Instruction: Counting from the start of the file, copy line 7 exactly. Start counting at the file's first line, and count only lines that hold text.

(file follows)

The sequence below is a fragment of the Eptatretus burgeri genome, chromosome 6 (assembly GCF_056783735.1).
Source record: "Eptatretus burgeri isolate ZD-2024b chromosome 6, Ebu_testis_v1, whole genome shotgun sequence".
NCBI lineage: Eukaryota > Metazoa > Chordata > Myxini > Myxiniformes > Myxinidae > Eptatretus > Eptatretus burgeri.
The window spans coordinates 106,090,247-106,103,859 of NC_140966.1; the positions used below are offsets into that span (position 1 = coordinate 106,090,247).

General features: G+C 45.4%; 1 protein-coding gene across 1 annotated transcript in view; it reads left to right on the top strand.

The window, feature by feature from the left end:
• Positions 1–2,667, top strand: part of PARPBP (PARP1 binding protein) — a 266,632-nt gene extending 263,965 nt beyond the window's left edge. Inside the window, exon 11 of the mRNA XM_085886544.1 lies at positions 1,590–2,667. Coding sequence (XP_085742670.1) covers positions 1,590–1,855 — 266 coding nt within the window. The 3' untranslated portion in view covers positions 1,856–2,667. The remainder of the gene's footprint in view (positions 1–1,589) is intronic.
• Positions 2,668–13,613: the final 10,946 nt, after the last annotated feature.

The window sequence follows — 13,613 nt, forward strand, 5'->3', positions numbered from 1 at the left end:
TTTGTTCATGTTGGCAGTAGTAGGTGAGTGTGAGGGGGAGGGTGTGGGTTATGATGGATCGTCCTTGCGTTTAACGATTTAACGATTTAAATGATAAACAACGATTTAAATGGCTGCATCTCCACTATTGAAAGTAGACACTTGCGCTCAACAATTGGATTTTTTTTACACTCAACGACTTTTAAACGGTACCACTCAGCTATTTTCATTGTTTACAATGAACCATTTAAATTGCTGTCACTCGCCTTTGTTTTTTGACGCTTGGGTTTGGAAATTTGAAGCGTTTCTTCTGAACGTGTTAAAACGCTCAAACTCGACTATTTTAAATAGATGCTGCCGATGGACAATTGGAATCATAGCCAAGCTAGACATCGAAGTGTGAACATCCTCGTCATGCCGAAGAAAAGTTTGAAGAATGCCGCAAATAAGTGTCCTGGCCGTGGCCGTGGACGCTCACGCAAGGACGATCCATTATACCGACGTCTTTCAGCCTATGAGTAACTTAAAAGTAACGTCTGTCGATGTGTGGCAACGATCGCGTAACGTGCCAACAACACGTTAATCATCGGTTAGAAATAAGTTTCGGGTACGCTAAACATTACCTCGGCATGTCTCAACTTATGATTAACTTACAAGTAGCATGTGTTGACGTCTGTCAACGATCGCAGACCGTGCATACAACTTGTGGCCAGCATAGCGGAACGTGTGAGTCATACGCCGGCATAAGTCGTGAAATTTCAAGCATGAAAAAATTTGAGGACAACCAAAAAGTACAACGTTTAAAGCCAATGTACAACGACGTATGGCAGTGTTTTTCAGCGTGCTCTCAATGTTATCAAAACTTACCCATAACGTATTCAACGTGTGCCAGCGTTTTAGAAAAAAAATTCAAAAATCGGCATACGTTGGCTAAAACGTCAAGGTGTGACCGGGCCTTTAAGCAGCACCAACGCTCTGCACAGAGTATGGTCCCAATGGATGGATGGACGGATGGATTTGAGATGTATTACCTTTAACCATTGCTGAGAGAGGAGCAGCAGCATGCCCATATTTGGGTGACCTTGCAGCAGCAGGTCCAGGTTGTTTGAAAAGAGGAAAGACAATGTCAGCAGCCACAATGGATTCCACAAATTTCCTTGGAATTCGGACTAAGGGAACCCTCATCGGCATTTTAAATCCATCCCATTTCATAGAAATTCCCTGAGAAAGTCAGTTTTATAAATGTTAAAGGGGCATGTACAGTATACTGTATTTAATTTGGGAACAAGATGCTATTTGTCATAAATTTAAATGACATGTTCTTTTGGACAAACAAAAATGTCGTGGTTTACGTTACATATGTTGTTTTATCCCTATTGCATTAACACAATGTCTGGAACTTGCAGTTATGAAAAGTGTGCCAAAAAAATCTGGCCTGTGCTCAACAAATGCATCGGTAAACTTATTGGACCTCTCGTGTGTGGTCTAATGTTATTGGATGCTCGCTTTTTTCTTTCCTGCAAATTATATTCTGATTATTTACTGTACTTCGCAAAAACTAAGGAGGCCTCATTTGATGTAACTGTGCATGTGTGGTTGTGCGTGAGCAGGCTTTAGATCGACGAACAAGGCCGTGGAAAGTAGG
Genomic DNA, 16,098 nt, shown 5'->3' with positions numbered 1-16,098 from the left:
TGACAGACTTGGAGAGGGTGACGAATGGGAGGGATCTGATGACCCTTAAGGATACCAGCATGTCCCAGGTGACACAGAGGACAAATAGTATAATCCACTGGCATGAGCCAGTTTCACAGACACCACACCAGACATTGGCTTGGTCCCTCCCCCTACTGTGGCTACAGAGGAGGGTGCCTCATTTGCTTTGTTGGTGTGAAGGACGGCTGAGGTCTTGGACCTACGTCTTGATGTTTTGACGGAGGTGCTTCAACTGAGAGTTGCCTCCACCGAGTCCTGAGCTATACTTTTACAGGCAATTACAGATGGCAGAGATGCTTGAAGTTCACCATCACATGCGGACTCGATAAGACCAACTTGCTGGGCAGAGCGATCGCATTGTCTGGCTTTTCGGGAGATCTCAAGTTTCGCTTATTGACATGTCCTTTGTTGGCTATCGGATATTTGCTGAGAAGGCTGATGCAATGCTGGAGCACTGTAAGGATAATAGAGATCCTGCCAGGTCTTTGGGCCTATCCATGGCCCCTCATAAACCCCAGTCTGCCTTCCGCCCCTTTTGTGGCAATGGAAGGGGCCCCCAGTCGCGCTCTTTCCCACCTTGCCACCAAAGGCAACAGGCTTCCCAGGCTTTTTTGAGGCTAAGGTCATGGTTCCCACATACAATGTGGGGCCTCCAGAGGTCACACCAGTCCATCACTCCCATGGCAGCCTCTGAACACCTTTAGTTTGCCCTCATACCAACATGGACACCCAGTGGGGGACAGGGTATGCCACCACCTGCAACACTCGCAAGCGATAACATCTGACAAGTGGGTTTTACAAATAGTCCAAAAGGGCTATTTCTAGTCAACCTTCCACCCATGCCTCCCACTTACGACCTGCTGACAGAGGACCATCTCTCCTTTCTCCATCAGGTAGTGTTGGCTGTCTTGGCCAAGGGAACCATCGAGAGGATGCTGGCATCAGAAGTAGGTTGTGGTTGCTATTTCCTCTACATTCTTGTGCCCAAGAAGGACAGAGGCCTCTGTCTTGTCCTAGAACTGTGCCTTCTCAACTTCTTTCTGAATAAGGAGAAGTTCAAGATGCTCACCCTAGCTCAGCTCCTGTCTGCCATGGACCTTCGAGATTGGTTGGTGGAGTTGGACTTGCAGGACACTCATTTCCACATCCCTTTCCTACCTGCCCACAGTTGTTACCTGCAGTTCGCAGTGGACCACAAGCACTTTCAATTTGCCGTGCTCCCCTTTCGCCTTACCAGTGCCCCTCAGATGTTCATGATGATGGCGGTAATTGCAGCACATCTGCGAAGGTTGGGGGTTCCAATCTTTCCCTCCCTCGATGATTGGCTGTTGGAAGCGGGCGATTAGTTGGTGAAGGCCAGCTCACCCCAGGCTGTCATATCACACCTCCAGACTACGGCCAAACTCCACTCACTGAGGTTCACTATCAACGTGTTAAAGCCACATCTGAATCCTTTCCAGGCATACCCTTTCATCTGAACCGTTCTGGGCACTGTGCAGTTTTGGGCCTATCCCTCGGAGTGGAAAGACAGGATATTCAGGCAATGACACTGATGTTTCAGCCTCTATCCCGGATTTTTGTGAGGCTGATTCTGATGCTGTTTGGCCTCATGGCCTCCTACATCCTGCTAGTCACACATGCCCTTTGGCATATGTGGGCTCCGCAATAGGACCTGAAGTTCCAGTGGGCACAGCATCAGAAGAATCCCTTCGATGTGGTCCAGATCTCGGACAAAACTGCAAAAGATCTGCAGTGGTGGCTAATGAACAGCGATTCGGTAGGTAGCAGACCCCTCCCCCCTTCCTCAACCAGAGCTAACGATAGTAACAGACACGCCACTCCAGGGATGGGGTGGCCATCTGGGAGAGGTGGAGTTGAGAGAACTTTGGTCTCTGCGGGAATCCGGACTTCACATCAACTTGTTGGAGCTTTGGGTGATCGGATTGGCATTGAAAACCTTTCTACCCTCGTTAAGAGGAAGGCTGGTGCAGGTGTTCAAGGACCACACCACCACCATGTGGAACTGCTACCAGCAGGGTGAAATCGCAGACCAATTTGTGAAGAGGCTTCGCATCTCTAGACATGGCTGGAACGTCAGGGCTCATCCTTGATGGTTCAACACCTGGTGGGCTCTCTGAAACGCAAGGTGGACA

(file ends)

• Positions 1–2,667, top strand: part of PARPBP (PARP1 binding protein) — a 266,632-nt gene extending 263,965 nt beyond the window's left edge. Inside the window, exon 11 of the mRNA XM_085886544.1 lies at positions 1,590–2,667. Coding sequence (XP_085742670.1) covers positions 1,590–1,855 — 266 coding nt within the window. The 3' untranslated portion in view covers positions 1,856–2,667. The remainder of the gene's footprint in view (positions 1–1,589) is intronic.